Wednesday, February 6, 2013

Keyboard Commands

In order to use your computer effectively, you must interact with it using both the mouse and the keyboard. The above image of a keyboard may closely resemble (if it is not identical to) the keyboard in front of you; learning the function of just a few keys will help you to interact better with your computer and individual programs. The following is a list of commonly used keys that have special functions (keep in mind that key functions can change depending on which program you are using): 

1. Backspace: This key deletes letters backward.
2. Delete: This key deletes letters forward.
3. Shift: This key, when pressed WITH another key, will perform a secondary function. 
4. Spacebar: This key enters a space between words or letters. 
5. Tab: This key will indent what you type, or move the text to the right. The default indent distance is usually ½ inch. 
6. Caps Lock: Pressing this key will make every letter you type capitalized. 
7. Control (Ctrl): This key, when pressed WITH another key, performs a shortcut. 
8. Enter: This key either gives you a new line, or executes a command (pressed in a word processing program, it begins a new line). 
9. Number Keypad: These are exactly the same as the numbers at the top of the keyboard; some people find them easier to use in this position. 
10. Arrow Keys: Like the mouse, these keys are used to navigate through a document or page. 

The Mouse 

While the keyboard is primarily used to insert/input and manipulate text and numbers on a computer, the mouse is used mostly for navigating around the screen. Mice come in a variety of shapes and sizes. Some of the strangest-looking mice often look that way because they are designed to be more ergonomic than traditional mice.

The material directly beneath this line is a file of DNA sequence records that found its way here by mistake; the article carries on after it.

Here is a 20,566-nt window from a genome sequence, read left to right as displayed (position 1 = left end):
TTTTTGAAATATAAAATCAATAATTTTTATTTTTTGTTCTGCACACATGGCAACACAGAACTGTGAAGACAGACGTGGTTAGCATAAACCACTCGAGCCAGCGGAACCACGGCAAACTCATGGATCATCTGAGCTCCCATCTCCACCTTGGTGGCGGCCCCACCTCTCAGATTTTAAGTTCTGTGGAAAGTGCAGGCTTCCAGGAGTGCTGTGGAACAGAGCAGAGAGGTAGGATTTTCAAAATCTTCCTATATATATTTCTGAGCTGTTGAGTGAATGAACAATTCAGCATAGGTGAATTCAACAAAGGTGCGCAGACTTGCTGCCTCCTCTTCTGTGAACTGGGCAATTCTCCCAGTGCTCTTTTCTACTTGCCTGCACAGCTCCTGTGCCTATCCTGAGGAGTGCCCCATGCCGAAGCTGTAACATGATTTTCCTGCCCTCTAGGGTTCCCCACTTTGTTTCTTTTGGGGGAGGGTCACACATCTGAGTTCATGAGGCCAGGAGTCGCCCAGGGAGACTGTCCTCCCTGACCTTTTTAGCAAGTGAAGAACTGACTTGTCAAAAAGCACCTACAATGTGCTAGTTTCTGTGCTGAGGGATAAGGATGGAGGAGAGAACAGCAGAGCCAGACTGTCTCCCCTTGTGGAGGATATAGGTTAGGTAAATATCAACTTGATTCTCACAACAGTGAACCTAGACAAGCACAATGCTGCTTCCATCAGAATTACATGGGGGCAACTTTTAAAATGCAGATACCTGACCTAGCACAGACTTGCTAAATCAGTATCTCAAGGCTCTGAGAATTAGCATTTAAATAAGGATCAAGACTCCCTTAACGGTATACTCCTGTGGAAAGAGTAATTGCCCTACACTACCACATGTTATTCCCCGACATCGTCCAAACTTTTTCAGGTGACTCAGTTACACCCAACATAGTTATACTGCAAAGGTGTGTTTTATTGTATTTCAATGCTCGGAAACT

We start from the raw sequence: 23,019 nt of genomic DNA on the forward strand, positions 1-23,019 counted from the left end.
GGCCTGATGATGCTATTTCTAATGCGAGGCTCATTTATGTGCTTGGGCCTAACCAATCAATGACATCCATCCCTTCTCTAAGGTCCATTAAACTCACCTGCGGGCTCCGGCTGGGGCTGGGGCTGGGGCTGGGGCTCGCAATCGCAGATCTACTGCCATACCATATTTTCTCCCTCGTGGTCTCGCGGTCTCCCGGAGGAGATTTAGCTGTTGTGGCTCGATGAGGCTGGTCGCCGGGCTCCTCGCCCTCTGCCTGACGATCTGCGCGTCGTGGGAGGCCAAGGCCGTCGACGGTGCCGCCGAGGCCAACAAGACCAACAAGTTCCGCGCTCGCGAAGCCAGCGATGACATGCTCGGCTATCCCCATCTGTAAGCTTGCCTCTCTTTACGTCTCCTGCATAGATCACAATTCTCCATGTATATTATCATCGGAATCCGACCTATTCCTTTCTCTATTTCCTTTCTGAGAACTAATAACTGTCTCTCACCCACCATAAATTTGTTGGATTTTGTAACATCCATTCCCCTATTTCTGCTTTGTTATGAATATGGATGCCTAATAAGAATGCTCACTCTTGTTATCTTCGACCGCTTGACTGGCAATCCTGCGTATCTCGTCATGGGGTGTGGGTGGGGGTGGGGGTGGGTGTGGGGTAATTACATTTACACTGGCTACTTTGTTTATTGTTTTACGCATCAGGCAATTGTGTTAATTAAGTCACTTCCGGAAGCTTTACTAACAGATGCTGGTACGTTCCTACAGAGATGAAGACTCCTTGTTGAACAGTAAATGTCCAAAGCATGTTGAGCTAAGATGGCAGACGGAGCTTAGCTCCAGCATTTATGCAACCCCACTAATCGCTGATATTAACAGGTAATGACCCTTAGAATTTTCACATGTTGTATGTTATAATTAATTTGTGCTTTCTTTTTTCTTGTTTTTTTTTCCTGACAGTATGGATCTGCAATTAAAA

The type of mouse that you choose to use is totally based on your preference—If you want a fancy mouse, that’s fine; if you prefer a simple mouse, that’s OK too. Each mouse, however different it may be, has similar functions. As you can see on the “traditional” model above, a traditional mouse has two buttons with a wheel between them (gray) that spins, called a “scroll wheel.” Both buttons can perform separate functions, and are referred to by which side of the mouse they are located on. Pressing the LEFT mouse button is called “left-clicking,” while pressing the RIGHT mouse button is called “right-clicking.”Left-clicking is used far more often than right clicking. For now, know that left-clicking is used to select or click on something, while right-clicking presents additional menu options.



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